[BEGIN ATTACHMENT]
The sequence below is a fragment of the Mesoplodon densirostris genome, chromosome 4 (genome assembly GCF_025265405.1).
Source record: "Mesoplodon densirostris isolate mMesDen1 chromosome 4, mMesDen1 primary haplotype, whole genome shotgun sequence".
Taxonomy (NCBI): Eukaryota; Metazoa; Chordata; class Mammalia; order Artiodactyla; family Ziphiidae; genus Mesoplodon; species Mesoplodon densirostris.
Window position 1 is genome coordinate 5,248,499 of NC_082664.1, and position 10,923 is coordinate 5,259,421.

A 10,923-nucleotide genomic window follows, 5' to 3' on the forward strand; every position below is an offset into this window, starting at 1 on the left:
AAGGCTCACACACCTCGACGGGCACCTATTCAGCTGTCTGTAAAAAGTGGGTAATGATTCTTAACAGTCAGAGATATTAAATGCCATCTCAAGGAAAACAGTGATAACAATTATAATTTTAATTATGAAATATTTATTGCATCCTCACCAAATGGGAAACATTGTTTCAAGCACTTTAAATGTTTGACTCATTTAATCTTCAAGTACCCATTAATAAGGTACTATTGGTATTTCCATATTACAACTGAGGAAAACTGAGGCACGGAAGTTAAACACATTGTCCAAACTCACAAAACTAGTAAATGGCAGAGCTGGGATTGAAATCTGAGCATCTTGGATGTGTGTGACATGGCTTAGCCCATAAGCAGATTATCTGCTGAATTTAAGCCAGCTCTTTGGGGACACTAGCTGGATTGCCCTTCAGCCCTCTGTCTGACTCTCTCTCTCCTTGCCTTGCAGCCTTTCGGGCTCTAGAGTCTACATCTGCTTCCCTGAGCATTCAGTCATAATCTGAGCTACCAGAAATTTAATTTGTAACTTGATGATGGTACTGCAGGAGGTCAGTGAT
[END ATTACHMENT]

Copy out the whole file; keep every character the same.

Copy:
The sequence below is a fragment of the Mesoplodon densirostris genome, chromosome 4 (genome assembly GCF_025265405.1).
Source record: "Mesoplodon densirostris isolate mMesDen1 chromosome 4, mMesDen1 primary haplotype, whole genome shotgun sequence".
Taxonomy (NCBI): Eukaryota; Metazoa; Chordata; class Mammalia; order Artiodactyla; family Ziphiidae; genus Mesoplodon; species Mesoplodon densirostris.
Window position 1 is genome coordinate 5,248,499 of NC_082664.1, and position 10,923 is coordinate 5,259,421.

A 10,923-nucleotide genomic window follows, 5' to 3' on the forward strand; every position below is an offset into this window, starting at 1 on the left:
AAGGCTCACACACCTCGACGGGCACCTATTCAGCTGTCTGTAAAAAGTGGGTAATGATTCTTAACAGTCAGAGATATTAAATGCCATCTCAAGGAAAACAGTGATAACAATTATAATTTTAATTATGAAATATTTATTGCATCCTCACCAAATGGGAAACATTGTTTCAAGCACTTTAAATGTTTGACTCATTTAATCTTCAAGTACCCATTAATAAGGTACTATTGGTATTTCCATATTACAACTGAGGAAAACTGAGGCACGGAAGTTAAACACATTGTCCAAACTCACAAAACTAGTAAATGGCAGAGCTGGGATTGAAATCTGAGCATCTTGGATGTGTGTGACATGGCTTAGCCCATAAGCAGATTATCTGCTGAATTTAAGCCAGCTCTTTGGGGACACTAGCTGGATTGCCCTTCAGCCCTCTGTCTGACTCTCTCTCTCCTTGCCTTGCAGCCTTTCGGGCTCTAGAGTCTACATCTGCTTCCCTGAGCATTCAGTCATAATCTGAGCTACCAGAAATTTAATTTGTAACTTGATGATGGTACTGCAGGAGGTCAGTGAT